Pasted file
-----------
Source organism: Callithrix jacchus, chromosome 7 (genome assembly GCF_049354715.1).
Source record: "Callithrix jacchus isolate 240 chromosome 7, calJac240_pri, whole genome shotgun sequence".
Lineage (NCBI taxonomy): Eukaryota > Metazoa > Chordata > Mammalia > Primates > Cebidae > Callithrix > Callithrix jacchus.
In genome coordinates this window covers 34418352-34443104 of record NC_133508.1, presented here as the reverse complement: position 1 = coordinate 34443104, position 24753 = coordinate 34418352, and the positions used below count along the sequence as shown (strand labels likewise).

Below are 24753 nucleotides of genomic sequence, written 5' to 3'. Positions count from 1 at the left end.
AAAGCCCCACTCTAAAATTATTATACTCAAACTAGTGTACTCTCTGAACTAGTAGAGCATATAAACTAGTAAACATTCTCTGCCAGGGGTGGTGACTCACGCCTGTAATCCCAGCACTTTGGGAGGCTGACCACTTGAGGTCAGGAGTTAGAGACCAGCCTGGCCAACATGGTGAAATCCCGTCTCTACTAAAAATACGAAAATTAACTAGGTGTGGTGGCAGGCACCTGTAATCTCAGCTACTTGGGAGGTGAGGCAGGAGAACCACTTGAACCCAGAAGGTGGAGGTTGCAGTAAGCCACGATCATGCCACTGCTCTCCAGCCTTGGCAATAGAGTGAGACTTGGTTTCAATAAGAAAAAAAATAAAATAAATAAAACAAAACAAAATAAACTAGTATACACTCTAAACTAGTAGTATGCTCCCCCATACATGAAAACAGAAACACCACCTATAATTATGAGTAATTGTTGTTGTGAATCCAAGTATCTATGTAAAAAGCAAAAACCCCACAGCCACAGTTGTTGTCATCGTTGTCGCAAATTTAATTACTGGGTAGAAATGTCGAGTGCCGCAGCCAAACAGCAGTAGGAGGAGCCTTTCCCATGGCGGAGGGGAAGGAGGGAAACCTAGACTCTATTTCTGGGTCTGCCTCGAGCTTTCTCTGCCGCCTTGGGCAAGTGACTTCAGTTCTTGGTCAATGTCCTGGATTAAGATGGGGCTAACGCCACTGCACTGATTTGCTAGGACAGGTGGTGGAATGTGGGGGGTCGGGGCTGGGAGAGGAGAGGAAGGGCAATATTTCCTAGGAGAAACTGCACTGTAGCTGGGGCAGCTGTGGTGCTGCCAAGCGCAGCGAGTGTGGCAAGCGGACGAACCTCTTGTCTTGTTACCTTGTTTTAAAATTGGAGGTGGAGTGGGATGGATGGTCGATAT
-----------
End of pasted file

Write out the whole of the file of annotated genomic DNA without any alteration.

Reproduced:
Source organism: Callithrix jacchus, chromosome 7 (genome assembly GCF_049354715.1).
Source record: "Callithrix jacchus isolate 240 chromosome 7, calJac240_pri, whole genome shotgun sequence".
Lineage (NCBI taxonomy): Eukaryota > Metazoa > Chordata > Mammalia > Primates > Cebidae > Callithrix > Callithrix jacchus.
In genome coordinates this window covers 34418352-34443104 of record NC_133508.1, presented here as the reverse complement: position 1 = coordinate 34443104, position 24753 = coordinate 34418352, and the positions used below count along the sequence as shown (strand labels likewise).

Below are 24753 nucleotides of genomic sequence, written 5' to 3'. Positions count from 1 at the left end.
AAAGCCCCACTCTAAAATTATTATACTCAAACTAGTGTACTCTCTGAACTAGTAGAGCATATAAACTAGTAAACATTCTCTGCCAGGGGTGGTGACTCACGCCTGTAATCCCAGCACTTTGGGAGGCTGACCACTTGAGGTCAGGAGTTAGAGACCAGCCTGGCCAACATGGTGAAATCCCGTCTCTACTAAAAATACGAAAATTAACTAGGTGTGGTGGCAGGCACCTGTAATCTCAGCTACTTGGGAGGTGAGGCAGGAGAACCACTTGAACCCAGAAGGTGGAGGTTGCAGTAAGCCACGATCATGCCACTGCTCTCCAGCCTTGGCAATAGAGTGAGACTTGGTTTCAATAAGAAAAAAAATAAAATAAATAAAACAAAACAAAATAAACTAGTATACACTCTAAACTAGTAGTATGCTCCCCCATACATGAAAACAGAAACACCACCTATAATTATGAGTAATTGTTGTTGTGAATCCAAGTATCTATGTAAAAAGCAAAAACCCCACAGCCACAGTTGTTGTCATCGTTGTCGCAAATTTAATTACTGGGTAGAAATGTCGAGTGCCGCAGCCAAACAGCAGTAGGAGGAGCCTTTCCCATGGCGGAGGGGAAGGAGGGAAACCTAGACTCTATTTCTGGGTCTGCCTCGAGCTTTCTCTGCCGCCTTGGGCAAGTGACTTCAGTTCTTGGTCAATGTCCTGGATTAAGATGGGGCTAACGCCACTGCACTGATTTGCTAGGACAGGTGGTGGAATGTGGGGGGTCGGGGCTGGGAGAGGAGAGGAAGGGCAATATTTCCTAGGAGAAACTGCACTGTAGCTGGGGCAGCTGTGGTGCTGCCAAGCGCAGCGAGTGTGGCAAGCGGACGAACCTCTTGTCTTGTTACCTTGTTTTAAAATTGGAGGTGGAGTGGGATGGATGGTCGATAT